16 April 2016

Sailboat Projects: Spring Chores

Bob Damiano

After an early unwrapping (I believe we were the first in our marina), the boat projects began in earnest (who is Earnest?) in April. We finished up the Sat/Com Installation and a few other things. The biggest hump to get over however is some major work to be done in Barrington, RI at Stanley's Boatyard.

Isn't that a new boat?

Well, yes but "new" does not necessarily mean "ready for offshore".  Although we are not doing the Newport-Bermuda Race, we have made an effort to adhere to most of the safety requirements for that race. There are also some common sense things that needed to be addressed in order to transform Argon from a coastal cruiser to the offshore monster she needs to be.

Bilge Pump

Boat manufacturers install Manual Bilge Pumps on their boats. This pump allows them to check a box saying that it has one. In reality, they are absolutely useless.  Here is a video that we made last year testing how fast we could empty our bilge in an emergency with this toy.

The solution is to put a REAL bilge pump in.  We chose an Edson 18gpm bronze diaphragm pump.  This is one thing we wish we thought of when Argon was being built. Would have been so much simpler and cheaper to do it then.  This is something we hope we never need to use.

Storm Trisail

We talked to North Sails about building us a storm sail. This is needed if/when conditions deteriorate to hitting-the-fan levels and the goal is just to keep the boat safe.  It requires that a second track be installed on the mast. This work is  being done at Hall Spars and Rigging in Bristol, RI. North delivered our new storm sail in April and I was very happy to see how small and light it was. This is something we hope to never use.

Mast Tiedown

One of the safety requirement for offshore races is that keel-stepped boats have a means of securing the mast DOWN to the step. This is in case the boat gets dismasted. In this situation, if there is a significant amount of the mast left above the deck unsecured, it can hop off of the step and do serious damage to the boat (or anyone unlucky enough to be below when it happens). The solution is to install a simple pad-eye and a short cable to tie the mast down to the step.  This is something we hope to never use.

More LED Obsession

While the mast was down (ie: not requiring any climbing), I replaced the festoon bulb in our steaming light with an LED version. We are also replacing the halogen anchor light with a combination Anchor/Tri-color nav light -  All LED of course.  This requires Hall Spars to run an additional wire up the mast.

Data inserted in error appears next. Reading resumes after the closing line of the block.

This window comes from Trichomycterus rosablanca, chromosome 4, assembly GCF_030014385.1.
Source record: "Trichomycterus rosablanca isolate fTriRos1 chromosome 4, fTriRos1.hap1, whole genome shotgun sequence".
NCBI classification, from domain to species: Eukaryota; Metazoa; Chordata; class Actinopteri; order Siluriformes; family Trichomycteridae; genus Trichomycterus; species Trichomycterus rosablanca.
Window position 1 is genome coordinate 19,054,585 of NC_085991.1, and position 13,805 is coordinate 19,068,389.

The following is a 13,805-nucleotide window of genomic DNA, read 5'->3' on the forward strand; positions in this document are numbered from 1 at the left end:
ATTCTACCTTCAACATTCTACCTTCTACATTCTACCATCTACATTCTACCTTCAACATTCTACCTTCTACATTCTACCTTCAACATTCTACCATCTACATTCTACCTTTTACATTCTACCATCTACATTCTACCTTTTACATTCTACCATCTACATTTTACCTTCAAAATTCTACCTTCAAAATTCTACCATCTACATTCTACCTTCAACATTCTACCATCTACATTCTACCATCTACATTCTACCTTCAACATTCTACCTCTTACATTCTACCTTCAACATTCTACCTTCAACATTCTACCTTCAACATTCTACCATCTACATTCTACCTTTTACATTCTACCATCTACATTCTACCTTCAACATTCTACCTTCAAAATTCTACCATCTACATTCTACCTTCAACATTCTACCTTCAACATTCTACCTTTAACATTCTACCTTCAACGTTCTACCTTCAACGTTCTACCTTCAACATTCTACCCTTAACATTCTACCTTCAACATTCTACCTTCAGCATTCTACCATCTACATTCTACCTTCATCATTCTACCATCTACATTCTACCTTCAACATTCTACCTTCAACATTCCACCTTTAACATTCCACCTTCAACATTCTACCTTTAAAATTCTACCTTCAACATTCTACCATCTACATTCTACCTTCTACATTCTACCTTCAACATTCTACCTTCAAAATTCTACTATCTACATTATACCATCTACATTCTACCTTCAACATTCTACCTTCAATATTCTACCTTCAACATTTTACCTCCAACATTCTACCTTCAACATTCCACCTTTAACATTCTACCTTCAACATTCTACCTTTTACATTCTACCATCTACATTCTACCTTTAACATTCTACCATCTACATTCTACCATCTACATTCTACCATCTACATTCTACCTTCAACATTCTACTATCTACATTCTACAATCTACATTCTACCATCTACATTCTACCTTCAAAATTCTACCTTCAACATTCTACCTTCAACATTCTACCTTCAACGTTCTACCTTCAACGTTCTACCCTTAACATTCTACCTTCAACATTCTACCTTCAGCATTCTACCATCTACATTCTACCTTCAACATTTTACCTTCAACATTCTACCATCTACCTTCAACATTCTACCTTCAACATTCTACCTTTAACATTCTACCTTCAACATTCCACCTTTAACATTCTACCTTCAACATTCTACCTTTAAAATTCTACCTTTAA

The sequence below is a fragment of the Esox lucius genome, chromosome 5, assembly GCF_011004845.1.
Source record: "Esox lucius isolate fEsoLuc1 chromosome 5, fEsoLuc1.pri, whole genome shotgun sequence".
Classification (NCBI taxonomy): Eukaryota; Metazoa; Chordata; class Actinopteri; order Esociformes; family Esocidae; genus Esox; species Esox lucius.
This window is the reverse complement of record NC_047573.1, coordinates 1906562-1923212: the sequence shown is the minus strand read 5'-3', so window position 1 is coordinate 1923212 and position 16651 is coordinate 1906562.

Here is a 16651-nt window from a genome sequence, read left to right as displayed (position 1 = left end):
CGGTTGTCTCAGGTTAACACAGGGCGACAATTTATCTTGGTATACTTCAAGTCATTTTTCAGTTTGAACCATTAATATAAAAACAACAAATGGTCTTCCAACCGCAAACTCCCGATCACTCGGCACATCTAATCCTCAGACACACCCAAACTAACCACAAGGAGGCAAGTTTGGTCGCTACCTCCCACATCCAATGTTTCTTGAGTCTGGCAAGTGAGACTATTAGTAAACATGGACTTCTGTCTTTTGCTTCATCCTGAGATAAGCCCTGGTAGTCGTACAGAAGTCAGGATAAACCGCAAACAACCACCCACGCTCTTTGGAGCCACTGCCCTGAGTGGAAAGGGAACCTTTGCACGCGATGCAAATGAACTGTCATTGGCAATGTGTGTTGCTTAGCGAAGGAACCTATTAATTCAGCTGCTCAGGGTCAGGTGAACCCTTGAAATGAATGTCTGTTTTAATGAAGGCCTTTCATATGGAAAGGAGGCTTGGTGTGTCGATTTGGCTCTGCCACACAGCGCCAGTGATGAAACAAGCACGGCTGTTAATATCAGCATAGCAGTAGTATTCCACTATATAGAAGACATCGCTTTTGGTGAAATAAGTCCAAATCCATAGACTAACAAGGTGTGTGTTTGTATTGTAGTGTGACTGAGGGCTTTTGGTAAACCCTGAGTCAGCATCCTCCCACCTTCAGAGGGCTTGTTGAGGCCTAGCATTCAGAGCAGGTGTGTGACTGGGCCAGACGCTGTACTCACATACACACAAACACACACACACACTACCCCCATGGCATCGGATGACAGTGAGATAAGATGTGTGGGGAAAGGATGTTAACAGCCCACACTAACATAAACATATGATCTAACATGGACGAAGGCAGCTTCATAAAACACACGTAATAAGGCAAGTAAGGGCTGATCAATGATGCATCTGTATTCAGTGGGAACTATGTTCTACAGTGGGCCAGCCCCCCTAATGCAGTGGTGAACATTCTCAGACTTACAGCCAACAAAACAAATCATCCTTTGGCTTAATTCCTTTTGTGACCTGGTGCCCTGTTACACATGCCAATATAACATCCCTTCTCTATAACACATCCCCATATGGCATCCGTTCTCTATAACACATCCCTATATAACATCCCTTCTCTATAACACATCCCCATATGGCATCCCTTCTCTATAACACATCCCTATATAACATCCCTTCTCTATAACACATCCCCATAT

new festoon LED bulb in the steaming light

Getting the mast out 

Things got a little behind schedule from the start.

Uncooperative Wind

just as they got the crane in position to pull the stick, the winds came up to gusts in the 20s. "This isn't happening!" and the mission was aborted for that day - and the next as winds were even higher the next day.
"this isn't happening!"

Finally, on the third day at SBY, we had some very low winds.

Our mast is sealed in the deck partners with a product called Spar-tite.  It's an epoxy filler that forms a perfect shape to the deck collar and really keeps out the water. SBY was stressing a bit about this because sometimes, these masts just do not want to pop out. Bill Shaw and I did the spar-tite in 2014 when she was commissioned and we tried to do a good job including the waxing of the inside of the collar.  Apparently we passed the test as the stick popped out with no effort at all (well no effort for the crane at SBY anyway).

The stick hanging from the crane

It's always something

While the mast was laying on the saw horses in the yard, I noticed some not so nice looking wear to the carbon fiber around the sheaves for the jib and genoa halyards.

After some consulting with Tartan and Hall, we have a plan to address this. Hopefully, it will not cause any significant delay in getting back in the water.

Getting there is half the fun

Once again, I enlisted the help of my buddy Greg from s/v Piao as crew with me to get Argon to Rhode Island.  We left about 0700 on Friday April 8th into a pretty strong wsw breeze. The forecast was for this breeze to be strong but to clock around more to the north. We were looking forward to a nice fast sail down - and it started out that way.  But, by "to the north", they really meant "to the south" and soon we had mid 30s wind coming around on our nose.  It was pretty nasty for a while.  I was cranky and miserable. Greg was having a blast! We finally after a few very wasteful tacks, gave up and motored at around Plymouth and made very slow time going head-on into this wind and waves.  We ended up being late for the canal - like very late. The normal 45 minute transit took more than 3 hours in fact!

It was also a really cold day. This trip would have been all the more miserable were it not for the fact that Kinder Industries had just finished up the side curtains for the cockpit. We had a fully enclosed cockpit for this trip - and it was awesome!

We made it to Mattapoisette at about 2300 and anchored for the night. The next day we started at 0700 and motored the rest of the way in about 4kt of wind. I hate motoring, but compared to the previous day, this was a nice change.

As Linda and I labored to remove all the canvas and sails at SBY on Sunday, she said "So... it was really worth putting all the sails on just so you guys could sail 1/3 of the way here?"  "Yes it was"

Work in progress

Argon is hauled and the mast is at Hall Spars. Aside from the little surprise with the sheave boxes on the mast, there is nothing out of the ordinary.  SBY has said it's ok for me to stay aboard even when up on the jack stands. Linda smartly planned a work trip to the UK during this time. We're trying to minimize the life disruption while this work goes on. Everything we own is on that boat so it's a bit inconvenient.